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Upperton, fermtoun 300m WSW of

A Scheduled Monument in Aboyne, Upper Deeside and Donside, Aberdeenshire

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Coordinates

Latitude: 57.2473 / 57°14'50"N

Longitude: -3.0569 / 3°3'24"W

OS Eastings: 336317

OS Northings: 817891

OS Grid: NJ363178

Mapcode National: GBR L9TK.NCG

Mapcode Global: WH7MM.03LH

Entry Name: Upperton, fermtoun 300m WSW of

Scheduled Date: 1 October 2007

Source: Historic Environment Scotland

Source ID: SM11848

Schedule Class: Cultural

Category: Secular: settlement, including deserted, depopulated and townships

Location: Glenbuchat

County: Aberdeenshire

Electoral Ward: Aboyne, Upper Deeside and Donside

Traditional County: Aberdeenshire

Description

The monument comprises the remains of Upperton, a fermtoun of 18th to 20th century date. It lies in unimproved pasture at about 350m OD, on a S-facing slope towards the N end of Glenbuchat.

The monument consists of the remains of at least 14 rectangular stone buildings in varying states of ruin, interspersed with yards, enclosures, trackways and two small quarries. Most of the buildings are visible as collapsed stone walls standing up to about 0.5m in height, although some are visible only as turf-covered banks and stand only to about 0.3m high. The fermtoun was well established by the end of the 18th century, and was reorganised in the early 19th century by Fife Estates, when it was put up for public auction. During this reorganisation, the hillside below Upperton was enclosed. A farm was created at the E end of the fermtoun and a croft created at the W end. The remaining land was subdivided into six narrow lots and let to previous tenants and sub-tenants displaced by the reorganisation; the remains of this field pattern are still visible in the agricultural land below the fermtoun.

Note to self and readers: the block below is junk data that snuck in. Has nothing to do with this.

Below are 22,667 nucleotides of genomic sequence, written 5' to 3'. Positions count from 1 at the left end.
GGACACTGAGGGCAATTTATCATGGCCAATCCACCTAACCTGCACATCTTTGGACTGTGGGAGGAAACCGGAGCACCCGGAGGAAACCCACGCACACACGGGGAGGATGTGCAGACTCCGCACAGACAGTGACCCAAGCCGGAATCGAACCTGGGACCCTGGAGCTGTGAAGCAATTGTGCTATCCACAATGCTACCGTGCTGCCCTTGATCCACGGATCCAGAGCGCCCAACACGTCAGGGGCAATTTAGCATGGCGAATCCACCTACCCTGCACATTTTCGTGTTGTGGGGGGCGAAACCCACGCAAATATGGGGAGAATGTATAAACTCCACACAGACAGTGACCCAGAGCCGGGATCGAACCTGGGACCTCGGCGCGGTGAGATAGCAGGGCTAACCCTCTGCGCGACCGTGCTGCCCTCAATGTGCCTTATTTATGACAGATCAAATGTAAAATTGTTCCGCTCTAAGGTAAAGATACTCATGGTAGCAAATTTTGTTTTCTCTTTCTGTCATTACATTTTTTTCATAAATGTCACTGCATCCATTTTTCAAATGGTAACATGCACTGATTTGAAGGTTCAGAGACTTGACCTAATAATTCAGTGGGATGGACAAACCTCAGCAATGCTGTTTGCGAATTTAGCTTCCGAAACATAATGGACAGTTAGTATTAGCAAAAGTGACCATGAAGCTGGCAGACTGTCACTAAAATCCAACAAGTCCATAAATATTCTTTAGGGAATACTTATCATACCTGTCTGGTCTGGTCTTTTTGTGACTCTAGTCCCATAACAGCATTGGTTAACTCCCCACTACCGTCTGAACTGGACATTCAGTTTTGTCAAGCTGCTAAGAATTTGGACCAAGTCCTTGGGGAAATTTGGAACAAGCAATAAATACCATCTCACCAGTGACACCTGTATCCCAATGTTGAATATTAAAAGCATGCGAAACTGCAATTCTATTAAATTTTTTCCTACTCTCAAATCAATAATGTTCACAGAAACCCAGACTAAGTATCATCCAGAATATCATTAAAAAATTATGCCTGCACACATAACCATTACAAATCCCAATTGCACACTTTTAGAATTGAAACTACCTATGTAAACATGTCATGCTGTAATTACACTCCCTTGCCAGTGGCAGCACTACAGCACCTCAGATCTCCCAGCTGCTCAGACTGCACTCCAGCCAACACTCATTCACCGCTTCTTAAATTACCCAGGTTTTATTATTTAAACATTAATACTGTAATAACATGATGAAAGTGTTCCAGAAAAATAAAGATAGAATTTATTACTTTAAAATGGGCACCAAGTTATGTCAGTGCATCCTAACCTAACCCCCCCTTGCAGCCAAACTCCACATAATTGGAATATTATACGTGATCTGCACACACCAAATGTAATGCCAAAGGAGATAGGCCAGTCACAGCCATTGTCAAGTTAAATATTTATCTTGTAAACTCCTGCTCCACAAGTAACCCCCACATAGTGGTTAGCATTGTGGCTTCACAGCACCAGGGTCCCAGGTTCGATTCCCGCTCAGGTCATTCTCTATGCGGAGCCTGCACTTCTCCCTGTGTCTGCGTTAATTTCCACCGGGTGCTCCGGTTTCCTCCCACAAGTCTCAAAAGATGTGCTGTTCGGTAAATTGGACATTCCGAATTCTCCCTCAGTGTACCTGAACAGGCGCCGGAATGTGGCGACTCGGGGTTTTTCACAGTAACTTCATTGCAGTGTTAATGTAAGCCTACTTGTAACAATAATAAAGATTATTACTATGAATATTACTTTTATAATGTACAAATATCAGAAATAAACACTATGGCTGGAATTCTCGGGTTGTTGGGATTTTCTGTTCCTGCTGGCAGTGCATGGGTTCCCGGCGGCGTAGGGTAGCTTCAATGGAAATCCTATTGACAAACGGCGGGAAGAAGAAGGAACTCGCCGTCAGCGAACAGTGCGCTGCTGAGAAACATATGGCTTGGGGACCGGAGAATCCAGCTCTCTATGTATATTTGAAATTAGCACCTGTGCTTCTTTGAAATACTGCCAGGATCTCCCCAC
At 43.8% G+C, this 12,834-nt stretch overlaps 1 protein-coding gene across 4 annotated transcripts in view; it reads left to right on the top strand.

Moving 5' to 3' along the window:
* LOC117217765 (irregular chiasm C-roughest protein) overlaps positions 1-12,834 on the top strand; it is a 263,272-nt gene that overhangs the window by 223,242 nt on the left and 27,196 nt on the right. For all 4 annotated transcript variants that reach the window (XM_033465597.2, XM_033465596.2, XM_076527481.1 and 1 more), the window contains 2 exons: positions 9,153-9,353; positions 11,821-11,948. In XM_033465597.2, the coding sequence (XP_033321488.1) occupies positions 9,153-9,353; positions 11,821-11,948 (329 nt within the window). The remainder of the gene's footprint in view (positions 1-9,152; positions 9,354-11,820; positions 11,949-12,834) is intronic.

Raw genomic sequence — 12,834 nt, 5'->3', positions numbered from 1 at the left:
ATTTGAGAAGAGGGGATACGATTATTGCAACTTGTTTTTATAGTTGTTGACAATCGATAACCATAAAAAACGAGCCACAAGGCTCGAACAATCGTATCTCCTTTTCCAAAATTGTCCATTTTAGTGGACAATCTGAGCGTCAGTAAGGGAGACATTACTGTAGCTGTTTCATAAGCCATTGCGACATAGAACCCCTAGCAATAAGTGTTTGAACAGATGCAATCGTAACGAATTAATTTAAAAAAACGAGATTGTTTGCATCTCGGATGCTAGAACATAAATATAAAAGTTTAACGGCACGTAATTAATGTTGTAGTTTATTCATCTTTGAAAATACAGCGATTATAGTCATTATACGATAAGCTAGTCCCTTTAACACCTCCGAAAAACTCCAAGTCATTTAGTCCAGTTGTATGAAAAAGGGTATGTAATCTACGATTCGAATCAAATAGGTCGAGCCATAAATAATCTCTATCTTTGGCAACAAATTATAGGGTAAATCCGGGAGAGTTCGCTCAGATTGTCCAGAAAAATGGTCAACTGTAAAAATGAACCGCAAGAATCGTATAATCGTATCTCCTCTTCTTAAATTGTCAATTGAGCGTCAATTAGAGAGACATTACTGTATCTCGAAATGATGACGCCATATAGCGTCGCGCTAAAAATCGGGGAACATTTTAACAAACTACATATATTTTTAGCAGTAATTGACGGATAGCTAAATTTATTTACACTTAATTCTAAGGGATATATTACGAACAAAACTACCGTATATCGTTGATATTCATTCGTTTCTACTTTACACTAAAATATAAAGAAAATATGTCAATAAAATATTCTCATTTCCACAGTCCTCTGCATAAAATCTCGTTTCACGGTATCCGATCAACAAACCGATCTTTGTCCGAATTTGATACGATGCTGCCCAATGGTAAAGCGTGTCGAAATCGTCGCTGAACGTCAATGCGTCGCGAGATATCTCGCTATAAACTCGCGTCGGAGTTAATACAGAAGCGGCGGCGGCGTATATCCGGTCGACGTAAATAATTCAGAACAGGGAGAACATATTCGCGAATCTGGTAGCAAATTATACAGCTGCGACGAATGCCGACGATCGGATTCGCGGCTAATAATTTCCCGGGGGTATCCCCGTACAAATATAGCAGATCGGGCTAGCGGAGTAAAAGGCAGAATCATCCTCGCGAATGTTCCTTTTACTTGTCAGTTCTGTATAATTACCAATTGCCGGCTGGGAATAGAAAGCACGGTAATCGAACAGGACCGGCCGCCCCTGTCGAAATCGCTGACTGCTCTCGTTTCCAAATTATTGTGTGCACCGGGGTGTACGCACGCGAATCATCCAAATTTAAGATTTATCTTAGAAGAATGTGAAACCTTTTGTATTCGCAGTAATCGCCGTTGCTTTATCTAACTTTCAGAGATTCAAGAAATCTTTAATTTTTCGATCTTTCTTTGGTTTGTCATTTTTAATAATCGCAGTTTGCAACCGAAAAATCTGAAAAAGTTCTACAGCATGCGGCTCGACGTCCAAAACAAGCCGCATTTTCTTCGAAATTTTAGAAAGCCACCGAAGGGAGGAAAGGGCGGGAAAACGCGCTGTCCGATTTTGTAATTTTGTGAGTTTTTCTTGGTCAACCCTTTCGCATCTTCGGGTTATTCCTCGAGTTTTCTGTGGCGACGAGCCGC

The majority of the structures visible at the monument today date to this period of 19th century Improvement and the First Edition Ordnance Survey (OS) map of 1869 depicts them. One of these, at the W end of the monument, has an adjacent horse engine platform. It is unclear whether any of the structures dating to before the estate reorganisation survive. However, three grass-covered structures located slightly uphill at the W end of the fermtoun do not appear on any editions of the OS mapping. This suggests that they were already in an advanced state of collapse by the date of the First Edition mapping and may pre-date the 19th century reorganisation of Upperton.

The Second Edition OS map of 1902 shows that by the early 20th century, many of the buildings at the W end of Upperton had fallen out of use but that several new cottages had been constructed at the E end of the fermtoun since the First Edition mapping. Two of these are still roofed and in use (outside the scheduled area), but one within the area proposed for scheduling remains. It is unroofed and stands to gable height at its W end.

The area to be scheduled is irregular on plan, to include the remains described and an area around them within which evidence relating to their construction and use may survive, bounded on the SW by a modern track and on the W by a modern post-and-wire fence, as shown in red on the accompanying map extract. The scheduling excludes the modern post-and-wire fence, to allow for its maintenance.